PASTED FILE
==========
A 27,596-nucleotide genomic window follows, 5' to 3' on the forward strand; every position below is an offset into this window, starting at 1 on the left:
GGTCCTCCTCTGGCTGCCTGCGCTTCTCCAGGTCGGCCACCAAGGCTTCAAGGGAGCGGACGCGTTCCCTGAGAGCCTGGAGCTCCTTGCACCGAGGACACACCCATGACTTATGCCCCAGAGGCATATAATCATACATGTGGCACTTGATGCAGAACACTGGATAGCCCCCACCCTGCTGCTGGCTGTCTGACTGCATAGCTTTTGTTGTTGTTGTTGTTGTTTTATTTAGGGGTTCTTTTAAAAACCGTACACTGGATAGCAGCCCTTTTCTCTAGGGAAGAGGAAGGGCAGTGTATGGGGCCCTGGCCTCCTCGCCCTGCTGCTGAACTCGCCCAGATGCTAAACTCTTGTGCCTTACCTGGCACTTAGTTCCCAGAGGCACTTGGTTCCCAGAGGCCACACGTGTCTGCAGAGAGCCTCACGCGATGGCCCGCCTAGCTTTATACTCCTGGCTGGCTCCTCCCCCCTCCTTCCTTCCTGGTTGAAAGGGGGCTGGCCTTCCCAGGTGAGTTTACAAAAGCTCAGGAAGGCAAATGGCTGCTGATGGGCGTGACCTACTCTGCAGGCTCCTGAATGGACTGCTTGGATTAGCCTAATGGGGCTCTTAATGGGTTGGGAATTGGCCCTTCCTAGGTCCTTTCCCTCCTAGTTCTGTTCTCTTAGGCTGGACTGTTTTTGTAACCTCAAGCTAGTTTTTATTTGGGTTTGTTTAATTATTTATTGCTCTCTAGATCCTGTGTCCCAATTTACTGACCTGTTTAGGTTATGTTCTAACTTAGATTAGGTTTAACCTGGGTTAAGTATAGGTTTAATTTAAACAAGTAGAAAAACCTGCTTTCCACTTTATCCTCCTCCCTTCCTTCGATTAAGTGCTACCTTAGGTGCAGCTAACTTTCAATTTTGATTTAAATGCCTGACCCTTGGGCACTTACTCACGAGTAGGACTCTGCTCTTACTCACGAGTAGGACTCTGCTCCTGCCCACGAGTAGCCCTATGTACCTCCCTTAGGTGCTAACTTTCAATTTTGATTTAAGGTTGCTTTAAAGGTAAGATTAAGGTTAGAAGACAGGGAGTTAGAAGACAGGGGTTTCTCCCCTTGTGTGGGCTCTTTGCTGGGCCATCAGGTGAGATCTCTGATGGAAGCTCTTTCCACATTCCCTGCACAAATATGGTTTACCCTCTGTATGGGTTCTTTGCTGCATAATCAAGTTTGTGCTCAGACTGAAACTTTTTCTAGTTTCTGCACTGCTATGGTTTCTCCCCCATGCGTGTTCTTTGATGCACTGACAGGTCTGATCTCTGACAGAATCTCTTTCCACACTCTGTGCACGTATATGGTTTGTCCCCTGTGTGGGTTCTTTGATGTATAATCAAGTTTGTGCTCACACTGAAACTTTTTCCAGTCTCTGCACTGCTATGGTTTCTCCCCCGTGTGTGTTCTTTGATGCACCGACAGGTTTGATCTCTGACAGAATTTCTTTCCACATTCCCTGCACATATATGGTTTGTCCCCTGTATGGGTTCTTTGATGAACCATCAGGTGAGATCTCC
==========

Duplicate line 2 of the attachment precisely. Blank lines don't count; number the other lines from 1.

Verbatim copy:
GGTCCTCCTCTGGCTGCCTGCGCTTCTCCAGGTCGGCCACCAAGGCTTCAAGGGAGCGGACGCGTTCCCTGAGAGCCTGGAGCTCCTTGCACCGAGGACACACCCATGACTTATGCCCCAGAGGCATATAATCATACATGTGGCACTTGATGCAGAACACTGGATAGCCCCCACCCTGCTGCTGGCTGTCTGACTGCATAGCTTTTGTTGTTGTTGTTGTTGTTTTATTTAGGGGTTCTTTTAAAAACCGTACACTGGATAGCAGCCCTTTTCTCTAGGGAAGAGGAAGGGCAGTGTATGGGGCCCTGGCCTCCTCGCCCTGCTGCTGAACTCGCCCAGATGCTAAACTCTTGTGCCTTACCTGGCACTTAGTTCCCAGAGGCACTTGGTTCCCAGAGGCCACACGTGTCTGCAGAGAGCCTCACGCGATGGCCCGCCTAGCTTTATACTCCTGGCTGGCTCCTCCCCCCTCCTTCCTTCCTGGTTGAAAGGGGGCTGGCCTTCCCAGGTGAGTTTACAAAAGCTCAGGAAGGCAAATGGCTGCTGATGGGCGTGACCTACTCTGCAGGCTCCTGAATGGACTGCTTGGATTAGCCTAATGGGGCTCTTAATGGGTTGGGAATTGGCCCTTCCTAGGTCCTTTCCCTCCTAGTTCTGTTCTCTTAGGCTGGACTGTTTTTGTAACCTCAAGCTAGTTTTTATTTGGGTTTGTTTAATTATTTATTGCTCTCTAGATCCTGTGTCCCAATTTACTGACCTGTTTAGGTTATGTTCTAACTTAGATTAGGTTTAACCTGGGTTAAGTATAGGTTTAATTTAAACAAGTAGAAAAACCTGCTTTCCACTTTATCCTCCTCCCTTCCTTCGATTAAGTGCTACCTTAGGTGCAGCTAACTTTCAATTTTGATTTAAATGCCTGACCCTTGGGCACTTACTCACGAGTAGGACTCTGCTCTTACTCACGAGTAGGACTCTGCTCCTGCCCACGAGTAGCCCTATGTACCTCCCTTAGGTGCTAACTTTCAATTTTGATTTAAGGTTGCTTTAAAGGTAAGATTAAGGTTAGAAGACAGGGAGTTAGAAGACAGGGGTTTCTCCCCTTGTGTGGGCTCTTTGCTGGGCCATCAGGTGAGATCTCTGATGGAAGCTCTTTCCACATTCCCTGCACAAATATGGTTTACCCTCTGTATGGGTTCTTTGCTGCATAATCAAGTTTGTGCTCAGACTGAAACTTTTTCTAGTTTCTGCACTGCTATGGTTTCTCCCCCATGCGTGTTCTTTGATGCACTGACAGGTCTGATCTCTGACAGAATCTCTTTCCACACTCTGTGCACGTATATGGTTTGTCCCCTGTGTGGGTTCTTTGATGTATAATCAAGTTTGTGCTCACACTGAAACTTTTTCCAGTCTCTGCACTGCTATGGTTTCTCCCCCGTGTGTGTTCTTTGATGCACCGACAGGTTTGATCTCTGACAGAATTTCTTTCCACATTCCCTGCACATATATGGTTTGTCCCCTGTATGGGTTCTTTGATGAACCATCAGGTGAGATCTCC